Compassionate Tools

Respecting your users goals is the best way to design software.

I like to think that there was once a point in time, in this country or the world, where humanity prevailed — and I also like to think that the ‘majority-rule’ screwed it all up by trying to be ‘fair’ to everyone.

Microsoft Word, perhaps, best characterizes this when it comes to software. Because at one point Word was a really good program, which was both powerful and easy to use and understand.

Word 5.1 for Mac OS, released in 1992, was a very popular word processor owing to its elegance, relative ease of use and feature set. Many users say it is the best version of Word for Mac OS ever created. (source: Wikipedia)

Today, as you know, Word is a bloated mess that is likely still used only out of tradition alone and not out of any kind of preference. It’s what we know, not what we choose.

But how did it get that way? I think, or rather I assume, because Microsoft started adding features for every edge case — Microsoft couldn’t just add features that made sense, because then it would be unfair to people that wanted other features which Microsoft had not added. Right? So instead of risking losing any potential customer, they just went for the every feature under the sun approach.

Right or wrong, I like to imagine that at some point when it came time to pay your taxes to the IRS you could call up a real person. And you could then explain to said real person that you cannot afford to pay your taxes. You could make your case in person, to another person, and have them decide whether breaking you financially was worth the small amount the government wanted to collect. After all, this really is the way the system should work.

It should make sense to keep people from becoming homeless, or so financially burdened with taxes that they cannot afford to clothe their children, but then that system would not be fair in the least.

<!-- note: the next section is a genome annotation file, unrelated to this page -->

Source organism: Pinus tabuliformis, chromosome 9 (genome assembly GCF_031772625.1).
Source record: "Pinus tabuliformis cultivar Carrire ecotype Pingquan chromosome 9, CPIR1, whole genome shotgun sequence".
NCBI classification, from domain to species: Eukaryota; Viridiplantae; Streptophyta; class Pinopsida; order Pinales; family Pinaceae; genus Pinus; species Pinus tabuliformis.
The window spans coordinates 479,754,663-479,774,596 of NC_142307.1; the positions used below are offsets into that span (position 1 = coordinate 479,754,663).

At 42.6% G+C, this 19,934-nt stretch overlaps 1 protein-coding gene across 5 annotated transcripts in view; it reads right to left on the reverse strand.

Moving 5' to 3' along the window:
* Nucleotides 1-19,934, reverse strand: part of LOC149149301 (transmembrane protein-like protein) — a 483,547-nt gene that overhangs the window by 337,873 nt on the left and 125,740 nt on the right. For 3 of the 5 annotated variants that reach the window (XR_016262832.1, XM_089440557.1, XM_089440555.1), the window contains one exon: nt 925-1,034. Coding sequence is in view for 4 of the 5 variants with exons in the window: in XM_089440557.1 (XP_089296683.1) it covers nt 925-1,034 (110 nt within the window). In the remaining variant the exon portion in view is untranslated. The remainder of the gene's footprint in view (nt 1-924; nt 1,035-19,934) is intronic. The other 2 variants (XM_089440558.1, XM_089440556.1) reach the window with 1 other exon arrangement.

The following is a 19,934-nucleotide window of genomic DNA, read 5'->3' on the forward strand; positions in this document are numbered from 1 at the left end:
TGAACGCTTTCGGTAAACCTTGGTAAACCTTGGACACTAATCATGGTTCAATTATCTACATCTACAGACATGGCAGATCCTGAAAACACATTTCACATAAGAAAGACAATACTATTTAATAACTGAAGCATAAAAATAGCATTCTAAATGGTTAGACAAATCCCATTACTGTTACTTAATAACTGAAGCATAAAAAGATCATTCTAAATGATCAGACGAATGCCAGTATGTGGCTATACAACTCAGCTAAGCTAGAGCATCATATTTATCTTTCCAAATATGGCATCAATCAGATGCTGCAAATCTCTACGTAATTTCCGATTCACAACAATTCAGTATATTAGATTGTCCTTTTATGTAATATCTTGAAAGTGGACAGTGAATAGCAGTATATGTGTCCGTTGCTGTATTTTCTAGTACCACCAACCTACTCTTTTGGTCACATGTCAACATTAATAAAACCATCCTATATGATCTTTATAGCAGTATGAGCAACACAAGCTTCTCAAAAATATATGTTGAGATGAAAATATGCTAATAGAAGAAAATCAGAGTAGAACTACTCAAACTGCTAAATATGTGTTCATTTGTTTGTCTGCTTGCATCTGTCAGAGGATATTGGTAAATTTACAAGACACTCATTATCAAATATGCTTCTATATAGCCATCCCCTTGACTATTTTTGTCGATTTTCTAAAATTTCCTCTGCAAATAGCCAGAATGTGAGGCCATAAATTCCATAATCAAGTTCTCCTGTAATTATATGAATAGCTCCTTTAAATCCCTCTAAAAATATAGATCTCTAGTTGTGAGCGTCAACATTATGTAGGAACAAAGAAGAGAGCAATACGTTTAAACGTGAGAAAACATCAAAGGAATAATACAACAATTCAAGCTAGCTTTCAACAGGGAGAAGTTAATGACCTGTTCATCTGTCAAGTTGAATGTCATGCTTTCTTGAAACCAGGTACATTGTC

We should strive not to be fair on a whole, but to achieve fairness with each person. If paying taxes means you will go homeless, there should in fact be compassion there to analyze the situation and make a decision on a person-by-person basis. Fairness be damned.

But, what likely happened, is that another tax payer caught wind and shouted the most feared words in all of America: “THAT’S NOT FAIR!”

Motherfucker, life isn’t fair, get over it.

Life is about compassion, not fairness.

The moment we forgot about compassion is the moment workers became drones, unable or unwilling to be compassionate out of fear of losing their jobs. These workers simply value their jobs more than they do the ability to show basic human compassion to other people.

There are exceptions to this rule, of course, and those are the people and companies which we love.

For the most part these apathetic drones are being forced into apathy as they know that compassion is a free one-way ticket to homelessness and little else.

But all of this extends outside of government, and to our small elite world of software and computing devices. Because if we look back at how great programs became great messes, we see a common theme: software wanting to be fair.

The thought that continues to rattle around my head is that we have too many apps being made to be fair, and not enough apps being made to be compassionate. That’s not an easy distinction to make, so let me list out a few examples.